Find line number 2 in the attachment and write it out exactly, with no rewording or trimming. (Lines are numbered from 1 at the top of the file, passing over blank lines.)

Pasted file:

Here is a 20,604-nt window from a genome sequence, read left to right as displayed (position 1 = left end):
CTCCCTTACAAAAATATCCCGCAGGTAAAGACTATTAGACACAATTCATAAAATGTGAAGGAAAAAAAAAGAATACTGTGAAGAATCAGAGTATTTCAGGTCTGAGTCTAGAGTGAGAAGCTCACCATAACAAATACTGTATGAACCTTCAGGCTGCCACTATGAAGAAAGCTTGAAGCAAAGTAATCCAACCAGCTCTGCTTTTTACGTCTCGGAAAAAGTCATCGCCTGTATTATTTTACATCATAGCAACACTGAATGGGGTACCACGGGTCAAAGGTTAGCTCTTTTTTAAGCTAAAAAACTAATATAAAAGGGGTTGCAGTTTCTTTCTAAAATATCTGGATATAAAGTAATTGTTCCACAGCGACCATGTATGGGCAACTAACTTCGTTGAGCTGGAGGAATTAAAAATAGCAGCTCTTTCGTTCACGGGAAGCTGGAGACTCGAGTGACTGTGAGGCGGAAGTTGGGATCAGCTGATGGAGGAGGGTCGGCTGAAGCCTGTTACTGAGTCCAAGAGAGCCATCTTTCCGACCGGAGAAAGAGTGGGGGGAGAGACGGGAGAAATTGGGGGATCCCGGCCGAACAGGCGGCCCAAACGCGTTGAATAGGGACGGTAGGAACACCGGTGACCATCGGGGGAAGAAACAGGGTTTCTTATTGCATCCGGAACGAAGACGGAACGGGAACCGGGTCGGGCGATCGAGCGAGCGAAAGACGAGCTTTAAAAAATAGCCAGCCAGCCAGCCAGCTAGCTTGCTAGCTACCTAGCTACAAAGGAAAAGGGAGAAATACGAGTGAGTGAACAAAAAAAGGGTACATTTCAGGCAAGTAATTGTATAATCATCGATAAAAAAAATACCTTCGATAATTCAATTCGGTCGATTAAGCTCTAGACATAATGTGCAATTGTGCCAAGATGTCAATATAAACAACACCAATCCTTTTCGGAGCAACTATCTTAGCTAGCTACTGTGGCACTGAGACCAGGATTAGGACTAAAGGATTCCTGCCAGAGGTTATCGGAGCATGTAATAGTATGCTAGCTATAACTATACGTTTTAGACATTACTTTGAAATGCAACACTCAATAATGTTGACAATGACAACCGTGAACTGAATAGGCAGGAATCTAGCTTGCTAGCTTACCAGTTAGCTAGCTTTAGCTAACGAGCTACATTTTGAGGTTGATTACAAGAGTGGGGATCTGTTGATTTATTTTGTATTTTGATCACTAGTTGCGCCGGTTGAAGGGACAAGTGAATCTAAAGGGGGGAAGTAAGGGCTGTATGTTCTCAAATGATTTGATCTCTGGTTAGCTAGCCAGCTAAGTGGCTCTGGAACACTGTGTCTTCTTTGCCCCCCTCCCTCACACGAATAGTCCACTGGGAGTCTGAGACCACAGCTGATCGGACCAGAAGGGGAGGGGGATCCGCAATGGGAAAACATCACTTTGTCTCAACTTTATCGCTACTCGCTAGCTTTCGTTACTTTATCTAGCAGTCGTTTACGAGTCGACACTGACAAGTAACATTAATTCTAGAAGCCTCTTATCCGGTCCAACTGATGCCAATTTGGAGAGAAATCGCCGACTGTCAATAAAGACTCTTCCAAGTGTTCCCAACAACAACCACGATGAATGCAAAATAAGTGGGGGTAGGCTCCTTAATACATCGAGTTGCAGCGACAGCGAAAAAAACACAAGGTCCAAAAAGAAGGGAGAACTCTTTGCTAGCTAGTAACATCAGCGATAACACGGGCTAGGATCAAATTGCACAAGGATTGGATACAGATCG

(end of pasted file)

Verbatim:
CTCCCTTACAAAAATATCCCGCAGGTAAAGACTATTAGACACAATTCATAAAATGTGAAGGAAAAAAAAAGAATACTGTGAAGAATCAGAGTATTTCAGGTCTGAGTCTAGAGTGAGAAGCTCACCATAACAAATACTGTATGAACCTTCAGGCTGCCACTATGAAGAAAGCTTGAAGCAAAGTAATCCAACCAGCTCTGCTTTTTACGTCTCGGAAAAAGTCATCGCCTGTATTATTTTACATCATAGCAACACTGAATGGGGTACCACGGGTCAAAGGTTAGCTCTTTTTTAAGCTAAAAAACTAATATAAAAGGGGTTGCAGTTTCTTTCTAAAATATCTGGATATAAAGTAATTGTTCCACAGCGACCATGTATGGGCAACTAACTTCGTTGAGCTGGAGGAATTAAAAATAGCAGCTCTTTCGTTCACGGGAAGCTGGAGACTCGAGTGACTGTGAGGCGGAAGTTGGGATCAGCTGATGGAGGAGGGTCGGCTGAAGCCTGTTACTGAGTCCAAGAGAGCCATCTTTCCGACCGGAGAAAGAGTGGGGGGAGAGACGGGAGAAATTGGGGGATCCCGGCCGAACAGGCGGCCCAAACGCGTTGAATAGGGACGGTAGGAACACCGGTGACCATCGGGGGAAGAAACAGGGTTTCTTATTGCATCCGGAACGAAGACGGAACGGGAACCGGGTCGGGCGATCGAGCGAGCGAAAGACGAGCTTTAAAAAATAGCCAGCCAGCCAGCCAGCTAGCTTGCTAGCTACCTAGCTACAAAGGAAAAGGGAGAAATACGAGTGAGTGAACAAAAAAAGGGTACATTTCAGGCAAGTAATTGTATAATCATCGATAAAAAAAATACCTTCGATAATTCAATTCGGTCGATTAAGCTCTAGACATAATGTGCAATTGTGCCAAGATGTCAATATAAACAACACCAATCCTTTTCGGAGCAACTATCTTAGCTAGCTACTGTGGCACTGAGACCAGGATTAGGACTAAAGGATTCCTGCCAGAGGTTATCGGAGCATGTAATAGTATGCTAGCTATAACTATACGTTTTAGACATTACTTTGAAATGCAACACTCAATAATGTTGACAATGACAACCGTGAACTGAATAGGCAGGAATCTAGCTTGCTAGCTTACCAGTTAGCTAGCTTTAGCTAACGAGCTACATTTTGAGGTTGATTACAAGAGTGGGGATCTGTTGATTTATTTTGTATTTTGATCACTAGTTGCGCCGGTTGAAGGGACAAGTGAATCTAAAGGGGGGAAGTAAGGGCTGTATGTTCTCAAATGATTTGATCTCTGGTTAGCTAGCCAGCTAAGTGGCTCTGGAACACTGTGTCTTCTTTGCCCCCCTCCCTCACACGAATAGTCCACTGGGAGTCTGAGACCACAGCTGATCGGACCAGAAGGGGAGGGGGATCCGCAATGGGAAAACATCACTTTGTCTCAACTTTATCGCTACTCGCTAGCTTTCGTTACTTTATCTAGCAGTCGTTTACGAGTCGACACTGACAAGTAACATTAATTCTAGAAGCCTCTTATCCGGTCCAACTGATGCCAATTTGGAGAGAAATCGCCGACTGTCAATAAAGACTCTTCCAAGTGTTCCCAACAACAACCACGATGAATGCAAAATAAGTGGGGGTAGGCTCCTTAATACATCGAGTTGCAGCGACAGCGAAAAAAACACAAGGTCCAAAAAGAAGGGAGAACTCTTTGCTAGCTAGTAACATCAGCGATAACACGGGCTAGGATCAAATTGCACAAGGATTGGATACAGATCG